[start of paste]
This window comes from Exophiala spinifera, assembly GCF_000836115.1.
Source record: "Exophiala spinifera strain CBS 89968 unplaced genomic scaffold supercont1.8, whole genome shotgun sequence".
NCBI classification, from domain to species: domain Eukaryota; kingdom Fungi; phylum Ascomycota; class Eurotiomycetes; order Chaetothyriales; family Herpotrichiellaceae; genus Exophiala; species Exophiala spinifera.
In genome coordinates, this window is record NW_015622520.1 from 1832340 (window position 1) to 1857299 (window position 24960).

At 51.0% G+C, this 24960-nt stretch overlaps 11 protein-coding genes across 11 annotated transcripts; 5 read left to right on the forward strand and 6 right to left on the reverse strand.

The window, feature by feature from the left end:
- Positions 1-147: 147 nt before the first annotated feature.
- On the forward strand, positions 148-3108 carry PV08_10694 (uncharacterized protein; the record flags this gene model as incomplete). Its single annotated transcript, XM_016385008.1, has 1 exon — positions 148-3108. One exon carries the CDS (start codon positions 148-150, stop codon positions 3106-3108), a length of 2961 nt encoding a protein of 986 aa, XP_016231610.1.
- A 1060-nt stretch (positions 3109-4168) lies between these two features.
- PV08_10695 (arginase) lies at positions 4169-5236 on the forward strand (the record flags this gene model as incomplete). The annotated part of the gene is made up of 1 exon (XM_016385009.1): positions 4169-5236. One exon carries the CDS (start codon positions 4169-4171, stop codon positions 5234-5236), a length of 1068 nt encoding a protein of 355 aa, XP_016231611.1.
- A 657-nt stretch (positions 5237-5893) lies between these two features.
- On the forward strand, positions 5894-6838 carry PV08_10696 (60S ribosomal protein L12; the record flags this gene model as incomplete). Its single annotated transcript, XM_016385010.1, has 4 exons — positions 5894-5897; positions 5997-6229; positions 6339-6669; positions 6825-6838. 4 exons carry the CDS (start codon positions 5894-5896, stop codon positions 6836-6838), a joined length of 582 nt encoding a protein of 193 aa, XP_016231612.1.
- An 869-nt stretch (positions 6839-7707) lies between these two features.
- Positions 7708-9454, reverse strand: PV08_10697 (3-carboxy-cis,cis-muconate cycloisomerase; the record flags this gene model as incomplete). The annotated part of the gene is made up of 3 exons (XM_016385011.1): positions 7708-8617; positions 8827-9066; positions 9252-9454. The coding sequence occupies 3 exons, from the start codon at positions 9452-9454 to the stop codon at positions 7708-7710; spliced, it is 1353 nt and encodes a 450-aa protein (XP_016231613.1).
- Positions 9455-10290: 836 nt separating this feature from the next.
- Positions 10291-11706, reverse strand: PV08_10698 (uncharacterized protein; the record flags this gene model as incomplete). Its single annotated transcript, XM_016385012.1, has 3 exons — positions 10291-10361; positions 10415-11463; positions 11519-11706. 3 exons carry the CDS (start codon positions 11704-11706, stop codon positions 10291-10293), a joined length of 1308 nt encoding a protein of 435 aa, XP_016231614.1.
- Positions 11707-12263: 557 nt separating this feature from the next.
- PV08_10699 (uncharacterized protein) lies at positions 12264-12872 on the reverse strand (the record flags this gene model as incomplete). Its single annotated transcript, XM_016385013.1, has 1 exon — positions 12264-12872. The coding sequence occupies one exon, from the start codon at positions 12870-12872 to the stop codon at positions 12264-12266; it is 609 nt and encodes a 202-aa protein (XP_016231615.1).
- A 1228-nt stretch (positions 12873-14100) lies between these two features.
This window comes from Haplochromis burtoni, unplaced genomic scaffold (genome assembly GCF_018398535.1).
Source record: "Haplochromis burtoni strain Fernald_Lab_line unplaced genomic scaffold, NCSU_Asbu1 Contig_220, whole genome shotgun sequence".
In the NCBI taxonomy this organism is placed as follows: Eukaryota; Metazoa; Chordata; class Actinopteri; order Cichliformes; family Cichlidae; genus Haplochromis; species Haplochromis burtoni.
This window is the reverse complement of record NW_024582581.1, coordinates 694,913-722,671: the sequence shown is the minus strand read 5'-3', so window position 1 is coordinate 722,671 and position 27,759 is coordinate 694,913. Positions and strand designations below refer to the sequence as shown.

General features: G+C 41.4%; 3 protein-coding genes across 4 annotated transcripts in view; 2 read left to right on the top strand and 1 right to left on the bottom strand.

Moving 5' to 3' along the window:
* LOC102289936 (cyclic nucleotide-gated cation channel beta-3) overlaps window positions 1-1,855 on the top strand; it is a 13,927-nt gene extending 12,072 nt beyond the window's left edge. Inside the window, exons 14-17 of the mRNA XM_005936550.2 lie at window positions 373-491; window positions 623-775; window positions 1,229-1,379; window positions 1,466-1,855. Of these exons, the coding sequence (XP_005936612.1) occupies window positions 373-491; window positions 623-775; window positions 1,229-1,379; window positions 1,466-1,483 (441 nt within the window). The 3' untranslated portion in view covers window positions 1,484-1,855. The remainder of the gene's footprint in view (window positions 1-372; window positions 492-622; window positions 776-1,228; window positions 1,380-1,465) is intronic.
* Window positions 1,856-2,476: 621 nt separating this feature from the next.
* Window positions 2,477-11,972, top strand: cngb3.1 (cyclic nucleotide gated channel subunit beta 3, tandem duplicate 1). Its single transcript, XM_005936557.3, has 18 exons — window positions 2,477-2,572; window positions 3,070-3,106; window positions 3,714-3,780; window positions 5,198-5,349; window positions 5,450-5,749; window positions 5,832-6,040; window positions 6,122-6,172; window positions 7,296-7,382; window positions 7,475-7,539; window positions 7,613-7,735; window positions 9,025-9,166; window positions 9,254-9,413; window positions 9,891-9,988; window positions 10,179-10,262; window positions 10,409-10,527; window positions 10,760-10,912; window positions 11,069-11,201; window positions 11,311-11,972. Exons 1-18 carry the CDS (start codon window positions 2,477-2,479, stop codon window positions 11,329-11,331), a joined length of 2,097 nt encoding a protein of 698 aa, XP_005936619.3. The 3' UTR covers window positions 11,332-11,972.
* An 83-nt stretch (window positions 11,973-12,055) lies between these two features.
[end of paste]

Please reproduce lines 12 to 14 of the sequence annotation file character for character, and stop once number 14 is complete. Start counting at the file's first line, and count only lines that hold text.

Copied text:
- On the forward strand, positions 5894-6838 carry PV08_10696 (60S ribosomal protein L12; the record flags this gene model as incomplete). Its single annotated transcript, XM_016385010.1, has 4 exons — positions 5894-5897; positions 5997-6229; positions 6339-6669; positions 6825-6838. 4 exons carry the CDS (start codon positions 5894-5896, stop codon positions 6836-6838), a joined length of 582 nt encoding a protein of 193 aa, XP_016231612.1.
- An 869-nt stretch (positions 6839-7707) lies between these two features.
- Positions 7708-9454, reverse strand: PV08_10697 (3-carboxy-cis,cis-muconate cycloisomerase; the record flags this gene model as incomplete). The annotated part of the gene is made up of 3 exons (XM_016385011.1): positions 7708-8617; positions 8827-9066; positions 9252-9454. The coding sequence occupies 3 exons, from the start codon at positions 9452-9454 to the stop codon at positions 7708-7710; spliced, it is 1353 nt and encodes a 450-aa protein (XP_016231613.1).